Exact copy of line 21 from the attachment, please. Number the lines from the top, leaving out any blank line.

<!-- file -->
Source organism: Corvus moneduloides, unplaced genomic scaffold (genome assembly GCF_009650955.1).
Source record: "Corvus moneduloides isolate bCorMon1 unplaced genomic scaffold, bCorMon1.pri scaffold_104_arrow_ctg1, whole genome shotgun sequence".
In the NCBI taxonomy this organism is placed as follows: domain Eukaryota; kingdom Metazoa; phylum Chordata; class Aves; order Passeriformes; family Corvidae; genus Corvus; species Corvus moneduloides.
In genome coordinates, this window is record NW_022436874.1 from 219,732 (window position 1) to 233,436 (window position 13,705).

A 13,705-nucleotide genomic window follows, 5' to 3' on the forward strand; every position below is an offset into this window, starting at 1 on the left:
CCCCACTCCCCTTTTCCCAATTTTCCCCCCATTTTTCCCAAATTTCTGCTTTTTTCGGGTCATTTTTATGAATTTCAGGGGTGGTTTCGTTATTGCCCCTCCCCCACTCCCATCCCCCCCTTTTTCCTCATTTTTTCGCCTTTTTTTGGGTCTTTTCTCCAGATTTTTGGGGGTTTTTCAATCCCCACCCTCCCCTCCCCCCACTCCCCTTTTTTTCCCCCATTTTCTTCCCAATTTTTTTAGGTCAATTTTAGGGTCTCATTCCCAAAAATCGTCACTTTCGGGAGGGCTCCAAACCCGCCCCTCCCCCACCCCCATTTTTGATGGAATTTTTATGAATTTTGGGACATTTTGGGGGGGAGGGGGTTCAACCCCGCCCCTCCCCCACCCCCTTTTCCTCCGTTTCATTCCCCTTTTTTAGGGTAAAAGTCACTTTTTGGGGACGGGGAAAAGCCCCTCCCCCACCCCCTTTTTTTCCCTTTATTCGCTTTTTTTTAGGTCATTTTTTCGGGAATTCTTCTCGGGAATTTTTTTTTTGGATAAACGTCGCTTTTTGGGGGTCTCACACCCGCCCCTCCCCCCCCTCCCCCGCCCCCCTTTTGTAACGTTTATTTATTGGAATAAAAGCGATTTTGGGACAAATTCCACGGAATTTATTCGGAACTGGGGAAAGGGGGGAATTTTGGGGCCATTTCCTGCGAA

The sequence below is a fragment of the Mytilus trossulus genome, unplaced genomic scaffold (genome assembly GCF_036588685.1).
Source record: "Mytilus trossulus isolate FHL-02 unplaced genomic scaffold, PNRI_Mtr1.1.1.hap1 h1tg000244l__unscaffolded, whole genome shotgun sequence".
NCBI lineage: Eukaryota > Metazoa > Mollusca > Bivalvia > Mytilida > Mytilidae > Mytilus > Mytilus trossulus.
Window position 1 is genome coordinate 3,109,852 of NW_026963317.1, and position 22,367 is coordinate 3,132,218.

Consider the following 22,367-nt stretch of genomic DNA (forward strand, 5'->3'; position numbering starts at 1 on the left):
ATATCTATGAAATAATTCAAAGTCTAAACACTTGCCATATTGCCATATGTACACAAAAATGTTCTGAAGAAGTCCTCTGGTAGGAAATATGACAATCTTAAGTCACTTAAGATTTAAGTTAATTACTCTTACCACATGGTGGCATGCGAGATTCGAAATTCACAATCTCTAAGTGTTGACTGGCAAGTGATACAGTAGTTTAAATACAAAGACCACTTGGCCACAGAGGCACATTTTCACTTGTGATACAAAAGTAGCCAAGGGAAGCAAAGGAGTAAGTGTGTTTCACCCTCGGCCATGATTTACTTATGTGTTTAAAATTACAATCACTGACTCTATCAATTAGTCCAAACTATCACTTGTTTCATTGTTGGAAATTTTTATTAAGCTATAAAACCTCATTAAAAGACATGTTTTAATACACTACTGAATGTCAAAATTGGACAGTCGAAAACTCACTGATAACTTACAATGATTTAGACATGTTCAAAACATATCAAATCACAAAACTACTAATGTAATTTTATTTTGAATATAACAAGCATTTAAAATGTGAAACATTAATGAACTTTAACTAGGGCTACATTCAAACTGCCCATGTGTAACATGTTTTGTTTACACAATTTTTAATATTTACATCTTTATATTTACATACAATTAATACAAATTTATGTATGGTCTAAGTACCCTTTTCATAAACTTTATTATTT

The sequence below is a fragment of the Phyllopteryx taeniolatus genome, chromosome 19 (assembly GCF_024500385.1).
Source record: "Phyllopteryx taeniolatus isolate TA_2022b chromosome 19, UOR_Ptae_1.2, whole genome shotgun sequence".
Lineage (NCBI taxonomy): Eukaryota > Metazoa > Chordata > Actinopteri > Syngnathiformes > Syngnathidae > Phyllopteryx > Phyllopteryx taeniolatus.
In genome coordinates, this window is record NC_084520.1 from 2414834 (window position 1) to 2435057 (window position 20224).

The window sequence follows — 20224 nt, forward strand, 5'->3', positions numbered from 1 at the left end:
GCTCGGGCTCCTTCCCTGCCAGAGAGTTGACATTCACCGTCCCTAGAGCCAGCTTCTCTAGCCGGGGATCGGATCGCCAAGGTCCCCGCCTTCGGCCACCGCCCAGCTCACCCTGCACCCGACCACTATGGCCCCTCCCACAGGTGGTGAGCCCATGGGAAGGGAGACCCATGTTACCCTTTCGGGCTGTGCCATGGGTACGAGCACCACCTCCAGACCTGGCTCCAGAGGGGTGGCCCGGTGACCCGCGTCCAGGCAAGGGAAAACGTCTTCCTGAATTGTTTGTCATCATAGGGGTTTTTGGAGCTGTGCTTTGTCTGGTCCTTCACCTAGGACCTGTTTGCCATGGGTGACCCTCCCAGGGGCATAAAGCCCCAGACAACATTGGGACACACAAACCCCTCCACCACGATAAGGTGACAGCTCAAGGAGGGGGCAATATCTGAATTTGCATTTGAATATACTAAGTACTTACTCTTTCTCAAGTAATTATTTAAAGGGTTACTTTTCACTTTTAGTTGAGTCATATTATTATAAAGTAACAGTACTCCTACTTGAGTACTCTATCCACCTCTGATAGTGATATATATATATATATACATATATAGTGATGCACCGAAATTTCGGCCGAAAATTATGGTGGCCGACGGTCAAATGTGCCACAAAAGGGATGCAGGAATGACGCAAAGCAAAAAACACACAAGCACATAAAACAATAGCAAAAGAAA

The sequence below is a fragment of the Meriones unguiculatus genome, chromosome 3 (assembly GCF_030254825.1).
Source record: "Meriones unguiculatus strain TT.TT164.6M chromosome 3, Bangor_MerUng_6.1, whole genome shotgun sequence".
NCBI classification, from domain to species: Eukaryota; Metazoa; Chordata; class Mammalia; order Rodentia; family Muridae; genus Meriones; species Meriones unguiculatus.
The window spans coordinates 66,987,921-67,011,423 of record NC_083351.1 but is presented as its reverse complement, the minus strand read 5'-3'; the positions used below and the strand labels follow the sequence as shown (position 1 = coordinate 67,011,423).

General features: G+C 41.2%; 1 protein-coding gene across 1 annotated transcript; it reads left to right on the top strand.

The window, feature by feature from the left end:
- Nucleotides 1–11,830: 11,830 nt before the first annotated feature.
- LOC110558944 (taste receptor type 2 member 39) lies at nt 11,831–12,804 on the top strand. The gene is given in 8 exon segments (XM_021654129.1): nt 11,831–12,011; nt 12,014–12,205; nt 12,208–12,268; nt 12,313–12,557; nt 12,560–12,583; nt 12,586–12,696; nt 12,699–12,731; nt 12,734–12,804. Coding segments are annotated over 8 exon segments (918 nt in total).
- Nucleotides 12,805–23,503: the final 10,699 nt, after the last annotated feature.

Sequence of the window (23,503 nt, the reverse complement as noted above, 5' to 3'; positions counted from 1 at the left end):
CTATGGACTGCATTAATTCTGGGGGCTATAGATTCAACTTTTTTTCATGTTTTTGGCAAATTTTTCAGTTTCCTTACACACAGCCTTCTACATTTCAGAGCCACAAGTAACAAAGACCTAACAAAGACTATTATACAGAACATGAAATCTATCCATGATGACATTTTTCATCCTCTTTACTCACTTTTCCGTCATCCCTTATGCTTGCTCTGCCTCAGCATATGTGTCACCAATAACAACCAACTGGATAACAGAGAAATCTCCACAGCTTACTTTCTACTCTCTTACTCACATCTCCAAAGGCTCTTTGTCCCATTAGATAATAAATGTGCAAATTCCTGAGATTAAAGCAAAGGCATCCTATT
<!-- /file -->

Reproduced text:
NCBI classification, from domain to species: Eukaryota; Metazoa; Chordata; class Mammalia; order Rodentia; family Muridae; genus Meriones; species Meriones unguiculatus.